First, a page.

Free Webinar at 11am PST – Click here to find out more
“I’ve developed some really innovative technology, now tell me how to sell it?”
After barrelling through the uncertainty, the trials and tribulations of technological invention, you’ve reached a cross road.
You’ve now got the solution and your thinking about channels to market for your technology.
Although we’d hate to admit it, startup founders know something that the majority of technical founders undervalue.
Product development is only half the work necessary to launch a successful startup.
The marketing and distribution strategy for a startup is as equally important to success as having a valuable product. Knowing the laws of physics we know that you can’t have an instantaneous reaction with out first applying a equal and opposite force. Newton stated that in a system where no external forces are present, every action force is always opposed by an equal and opposite reaction force. To relate this back to startup principles this means that you can’t expect your product to sell unless you have exerted sufficient marketing efforts to create demand for it.
What does this have to do with my go-to-market strategy??
Stay with me, here. If your product is launched with out exerting a marketing force on the world economic landscape you can’t expect it to sell. Demand for products is not created out of a vacuum. Demand comes from exertion of energy and building hype. For every action there is an equal and opposite reaction. So for every product improvement there needs to be an equal and opposite marketing and distribution improvement.
Sound unrealistic? – I bet that some of the products you use on a daily basis are not the best performing products. You bought them because it was a brand you trusted or one that everyone uses.
Cleantech marketing involves targeting specific customers for the onset. This is because highly innovative companies take some time to be adopted by the mainstream market.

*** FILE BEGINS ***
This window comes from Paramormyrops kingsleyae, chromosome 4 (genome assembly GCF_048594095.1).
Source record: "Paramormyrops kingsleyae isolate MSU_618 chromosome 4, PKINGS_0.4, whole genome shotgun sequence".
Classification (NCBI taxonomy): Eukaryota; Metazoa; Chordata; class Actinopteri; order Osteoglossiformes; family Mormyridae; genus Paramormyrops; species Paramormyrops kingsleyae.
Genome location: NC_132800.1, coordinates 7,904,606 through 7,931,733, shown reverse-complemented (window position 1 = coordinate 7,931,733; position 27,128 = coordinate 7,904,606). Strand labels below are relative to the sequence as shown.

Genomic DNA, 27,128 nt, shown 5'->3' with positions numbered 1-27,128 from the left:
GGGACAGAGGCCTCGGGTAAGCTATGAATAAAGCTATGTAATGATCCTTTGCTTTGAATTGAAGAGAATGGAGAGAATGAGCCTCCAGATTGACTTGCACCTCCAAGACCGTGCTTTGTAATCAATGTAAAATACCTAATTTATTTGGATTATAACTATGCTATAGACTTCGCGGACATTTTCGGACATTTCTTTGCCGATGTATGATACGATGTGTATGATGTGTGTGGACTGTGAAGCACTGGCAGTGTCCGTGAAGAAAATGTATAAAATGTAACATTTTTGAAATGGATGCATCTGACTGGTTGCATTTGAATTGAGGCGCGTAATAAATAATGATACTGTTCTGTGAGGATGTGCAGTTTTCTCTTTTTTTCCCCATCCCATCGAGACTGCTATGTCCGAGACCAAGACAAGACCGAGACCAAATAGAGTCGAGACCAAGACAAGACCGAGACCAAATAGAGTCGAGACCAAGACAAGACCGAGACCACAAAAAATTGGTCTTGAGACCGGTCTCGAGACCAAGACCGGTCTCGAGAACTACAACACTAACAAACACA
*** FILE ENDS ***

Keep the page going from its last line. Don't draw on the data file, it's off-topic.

Let’s look at Tesla. It’s clear that the world needs more electric vehicles from an engineering stand point. We need to reduce our fossil fuel consumption and EV’s allow us to do this. Telsa is a company that is a great example of balancing technological improvements with go-to-market strategy. Tesla knew that to begin targeting the mass market they need to first dominate a market niche and then venture out once they have acceptance with a specific group. So they chose to target customers the luxury/sports car market. By choosing a specific niche they were able to gather momentum and continue to grow from a well selected go-to-market strategy.
What does this mean. Whether we have the best solution is sometimes not as important as the go-to-market strategy.
I’m not suggesting that you create poor quality products and focus on purely on marketing and distribution. Quite the opposite. Creating quality products is essential, but what is important for the success of a startup is that you balance your time between development and go-to-market planning.
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Want to get started? – Effective marketing is one of the essential startup skills that all founders need to learn. It’s all good and well to spend your time developing your product, however you are going to need to balance that with effective marketing efforts, if you plan to sell it.
Free Webinar at 11am PST
I’m hosting a webinar at 11am PST on October 1st where you’ll learn how to gain an education in marketing and other essential startup skills… and the best thing is - you don’t have to quit your day job!
Here is a Sneak Peak of what it will include…
- 3 Hat’s of a Startup Founder
- Fatal Mistakes Most Engineers Make in Business and How to avoid them
- Essential Startup Skills you can gain on the side (Including marketing!)
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